As shown in FIG. 3, a sample dynamic selection threshold 310 is provided (with the calculation of said selection threshold 310 described in operations 530 and 540). The dynamic selection threshold 310 is shown to cover detected words, which are graphically indicated by lines 311, 312, and 313. Each word is associated with a score, with the higher the word appearing in system 300 indicating a higher score. As shown, since detected words 311 and 312 each fall within the dynamic selection threshold 310, detected words 311 and 312 are shown on the disambiguation window 290 (via display 190)—in the order of highest score to lowest score.
Also shown in system 300 is detected word 313, which is not shown in the disambiguation window 290. Based on the aspects disclosed herein, detected word 313 is not within the selection threshold 310.
In operation 610, a lookup table 601 is employed. A lookup table 601 contains all the ‘trigger’ words associated with an operation of an electronic system associated with the interface in which voice recognition system 100 and display 190 are coupled to and associated with. For example, there may be a total of ‘N’ number commands pre-associated with a task (this list may correspond to the detected words 155). Additionally, in operation 610, the command 110 is correlated to at least one of the trigger words in the lookup table. The correlation may be done by determining which of the trigger words match the command 110 with a score over a predetermined threshold.
In operation 620, a determination is made to how many of the trigger words correlate to the command 110 over the predetermined threshold employed for a matching score. If the number is one, the method 600 proceeds to operation 630 where the default selection threshold 301 is employed.
In operation 640, which is proceeded to in response the number of trigger words correlating to the command 110 being multiple (i.e. more than one), the selection threshold value 301 is altered to a new size (correlating to dynamic selection threshold 310). The increase in size may be of a certain predetermined increase amount. As such, the result of operation 640 being proceeded to leads to a larger dynamic selection threshold 310.
In operation 650, the value of the newly set (or maintained) selection threshold is returned to method 500.
FIG. 7 illustrates an alternative embodiment for dynamically determining a selection threshold 301. In operation 710, a list of detected words 155 is retrieved correlating to scores over a predetermined threshold.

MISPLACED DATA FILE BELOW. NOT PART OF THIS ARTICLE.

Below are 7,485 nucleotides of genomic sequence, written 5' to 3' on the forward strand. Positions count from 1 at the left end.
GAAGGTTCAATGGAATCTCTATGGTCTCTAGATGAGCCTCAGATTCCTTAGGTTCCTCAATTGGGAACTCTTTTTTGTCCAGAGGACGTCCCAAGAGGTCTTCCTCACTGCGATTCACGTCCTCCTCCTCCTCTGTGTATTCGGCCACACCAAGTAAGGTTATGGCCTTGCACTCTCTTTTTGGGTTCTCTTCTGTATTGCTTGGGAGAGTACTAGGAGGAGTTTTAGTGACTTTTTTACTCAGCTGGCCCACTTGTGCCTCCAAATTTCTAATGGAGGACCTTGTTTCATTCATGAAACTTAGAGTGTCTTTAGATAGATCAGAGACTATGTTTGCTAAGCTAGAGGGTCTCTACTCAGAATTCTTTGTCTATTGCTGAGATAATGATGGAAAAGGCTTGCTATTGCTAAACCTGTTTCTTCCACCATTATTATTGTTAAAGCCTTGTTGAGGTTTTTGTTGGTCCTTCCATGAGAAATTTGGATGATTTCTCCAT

In operation 720, a determination is made as to whether the number of detected words 155 satisfying the condition in operation 710 is over ‘N’ (which is a predetermined number, which may correlate to the maximum number of words displayable on a disambiguation window 290). In response to not being over ‘N’, the method 700 proceeds to operation 730.
In operation 730, the list of detected words 155 corresponds to the list of words detected in operation 710.
If the determination in operation 720 is true, the method 700 proceeds to operation 740, where the list of words is reduced to the first ‘N’ responses (i.e. the responses with the highest scores).
In operation 750, verification is performed as to whether any of the responses match with any trigger commands associated with the operation of an electronic system associated with the display 190. If the answer is false, the method 700 may proceed to exit 780. Although not shown, the method 400 and 500 may also be exited as well, with a display saying ‘voice command’ not recognized.
Operation 750 may iteratively increase the subset of detected words 155 analyzed if the first list ascertained in operation 740 does not contain a match between any known trigger words and the detected words. This determination is performed in operation 760.
In operation 760, if it is determined that at least one of the detected words 155 match a trigger word, and said matching occurs in the list of detected words 155 not within the first ‘N’ words (as determined in operation 740), the selection threshold 301 is increased by a predetermined amount. As such, the dynamic selection 310 threshold is larger, and likely to retrieve more detected words 155 for a disambiguation window 290.
FIGS. 8(a) and (b) illustrate an example implementation of the system 300 shown above (employing either embodiment described herein). In FIG. 8(a), a user 800 is shown with good vocal clarity. The user 800 is shown vocalizing the command ‘Run’ (command 110). As such, when this is input into system 100 implemented with system 300, only one instance is shown on the disambiguation window 290. Alternatively, if the systems may automatically execute a command associated with command 110, as there appears to be only one option.